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How to create a dedicated study space at homePosted on 05/03/2015 by Jess O'Connor One of the most challenging aspects of studying from home is creating a space where you can concentrate on your learning with absolutely no distractions.
It’s far too tempting to juggle writing an essay with putting on a load of washing, watching the television or preparing a meal. Everywhere you look, you probably see chores waiting to be done!
The key to success is to set aside a dedicated study space. A space you can retreat to when you need some quiet time. This is especially important if you have a family or share a house with other people.
You might have to get creative – very few of us have the luxury of a home office or spare bedroom. We’ve scoured the internet for tips and ideas. We hope you find these useful.
Identify your biggest distractions
What distracts you the most? For some, it might be the television, for others it could be the lure of the sun shining outside. You want to set up a home study space where distractions are minimal, and where temptation is out of sight.
Sitting down to study on the couch in front of the television (even when it is turned off) is like having someone place your favourite food on your lap and tell you you’re not allowed to eat it. You’ll find yourself constantly thinking about the thing you can’t have, instead of concentrating on the task at hand!
Pick a space that suits you
The beauty of studying from home is you don’t have to worry about putting on fancy clothes or sitting up straight. If a boring desk and chair set-up isn’t your thing, then figure out what is.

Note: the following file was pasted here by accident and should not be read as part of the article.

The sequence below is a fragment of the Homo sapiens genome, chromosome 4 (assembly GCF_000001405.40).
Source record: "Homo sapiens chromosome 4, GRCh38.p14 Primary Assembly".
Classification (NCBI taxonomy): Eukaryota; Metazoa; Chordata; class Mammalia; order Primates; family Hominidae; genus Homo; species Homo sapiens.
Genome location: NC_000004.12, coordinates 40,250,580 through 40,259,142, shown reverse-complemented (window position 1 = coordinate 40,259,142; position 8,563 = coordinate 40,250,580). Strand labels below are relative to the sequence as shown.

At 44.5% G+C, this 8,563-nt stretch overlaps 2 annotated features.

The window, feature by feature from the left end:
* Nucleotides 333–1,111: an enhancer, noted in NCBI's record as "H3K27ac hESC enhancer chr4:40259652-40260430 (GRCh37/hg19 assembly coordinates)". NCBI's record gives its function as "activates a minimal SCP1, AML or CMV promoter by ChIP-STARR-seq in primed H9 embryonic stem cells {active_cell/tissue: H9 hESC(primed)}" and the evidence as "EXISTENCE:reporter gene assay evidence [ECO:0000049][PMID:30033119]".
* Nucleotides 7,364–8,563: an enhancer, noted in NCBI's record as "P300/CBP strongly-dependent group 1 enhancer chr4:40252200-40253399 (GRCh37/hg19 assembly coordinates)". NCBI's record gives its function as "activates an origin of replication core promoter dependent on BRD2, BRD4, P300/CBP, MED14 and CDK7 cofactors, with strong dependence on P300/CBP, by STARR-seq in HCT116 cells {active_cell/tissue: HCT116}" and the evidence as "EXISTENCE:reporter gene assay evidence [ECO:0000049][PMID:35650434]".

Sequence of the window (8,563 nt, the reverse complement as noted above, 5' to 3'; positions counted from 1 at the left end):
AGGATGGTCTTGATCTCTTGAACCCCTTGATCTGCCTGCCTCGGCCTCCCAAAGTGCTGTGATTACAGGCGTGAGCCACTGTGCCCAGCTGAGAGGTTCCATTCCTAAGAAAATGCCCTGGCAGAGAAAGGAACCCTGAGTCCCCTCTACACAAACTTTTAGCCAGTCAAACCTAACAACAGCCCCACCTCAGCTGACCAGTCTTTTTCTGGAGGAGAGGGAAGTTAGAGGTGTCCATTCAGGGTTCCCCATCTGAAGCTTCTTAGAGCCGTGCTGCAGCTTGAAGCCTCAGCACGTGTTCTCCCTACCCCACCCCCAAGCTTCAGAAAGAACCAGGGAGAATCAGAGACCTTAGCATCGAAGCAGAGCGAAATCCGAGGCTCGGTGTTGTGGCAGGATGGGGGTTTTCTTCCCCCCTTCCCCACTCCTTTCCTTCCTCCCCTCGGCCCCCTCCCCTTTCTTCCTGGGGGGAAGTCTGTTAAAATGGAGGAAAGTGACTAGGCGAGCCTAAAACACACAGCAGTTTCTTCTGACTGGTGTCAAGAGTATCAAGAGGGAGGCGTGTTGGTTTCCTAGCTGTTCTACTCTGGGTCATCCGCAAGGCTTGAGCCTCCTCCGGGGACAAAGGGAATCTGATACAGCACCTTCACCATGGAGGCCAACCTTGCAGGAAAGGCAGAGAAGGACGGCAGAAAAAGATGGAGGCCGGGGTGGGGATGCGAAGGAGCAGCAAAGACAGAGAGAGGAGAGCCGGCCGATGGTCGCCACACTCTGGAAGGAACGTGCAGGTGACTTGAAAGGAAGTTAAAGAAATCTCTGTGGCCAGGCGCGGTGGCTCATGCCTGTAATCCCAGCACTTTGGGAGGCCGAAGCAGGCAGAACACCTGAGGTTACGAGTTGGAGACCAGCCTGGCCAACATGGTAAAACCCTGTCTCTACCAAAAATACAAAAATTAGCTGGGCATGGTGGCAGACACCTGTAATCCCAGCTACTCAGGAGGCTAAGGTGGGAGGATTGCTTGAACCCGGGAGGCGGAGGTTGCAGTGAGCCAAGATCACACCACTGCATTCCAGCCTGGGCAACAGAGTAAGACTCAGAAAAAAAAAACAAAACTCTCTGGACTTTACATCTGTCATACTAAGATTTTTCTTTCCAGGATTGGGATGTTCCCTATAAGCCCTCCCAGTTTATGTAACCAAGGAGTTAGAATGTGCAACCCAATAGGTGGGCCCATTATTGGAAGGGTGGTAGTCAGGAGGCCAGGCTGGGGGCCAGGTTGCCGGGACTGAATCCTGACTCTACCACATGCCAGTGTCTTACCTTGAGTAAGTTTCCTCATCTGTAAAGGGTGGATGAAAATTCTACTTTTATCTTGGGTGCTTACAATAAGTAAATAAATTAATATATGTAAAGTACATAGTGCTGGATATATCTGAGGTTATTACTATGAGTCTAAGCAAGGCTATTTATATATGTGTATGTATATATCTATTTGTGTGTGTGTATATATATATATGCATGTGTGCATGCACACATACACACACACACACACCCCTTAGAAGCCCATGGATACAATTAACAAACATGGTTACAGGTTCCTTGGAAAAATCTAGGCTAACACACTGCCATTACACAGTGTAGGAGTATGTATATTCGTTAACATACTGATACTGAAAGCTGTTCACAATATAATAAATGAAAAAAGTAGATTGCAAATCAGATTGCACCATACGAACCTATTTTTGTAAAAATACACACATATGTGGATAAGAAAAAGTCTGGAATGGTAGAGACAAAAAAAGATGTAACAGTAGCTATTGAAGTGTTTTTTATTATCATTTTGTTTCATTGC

This might be curling up on a comfy bean bag armed with highlighters and a notepad, or taking your laptop outside into the back garden.
Just for fun, we love these unique home office space ideas from Pinterest:
Create a portable ‘study toolbox’
If you can’t create a permanent study space, then it’s a good idea to keep all of your important files and the stationery you need together. Pop them in a box, bag, briefcase – just make sure it is easy to transport around so you can set up a study space anywhere in your home or even at places like the library or a local café.
You’ll know best what you need to be productive, but some ideas of what to include in your study toolbox include:
– Pens, pencils & highlighers
– Refill paper
– A printed calendar of key dates
– Post-it notes
– Your tutor’s contact details
These are just a few simple ideas for how you can transform a space in your home to for study. Remember, make it fun, enjoyable and easy to set-up. Anything that is too difficult or uncomfortable will be unappealing and you’ll be more likely to procrastinate.
If you already have a great study space, we’d love to hear your tips! Comment below and share your ideas with fellow distance learners.Posted in News | Tagged home office, productivity, study space, study tips | Leave a reply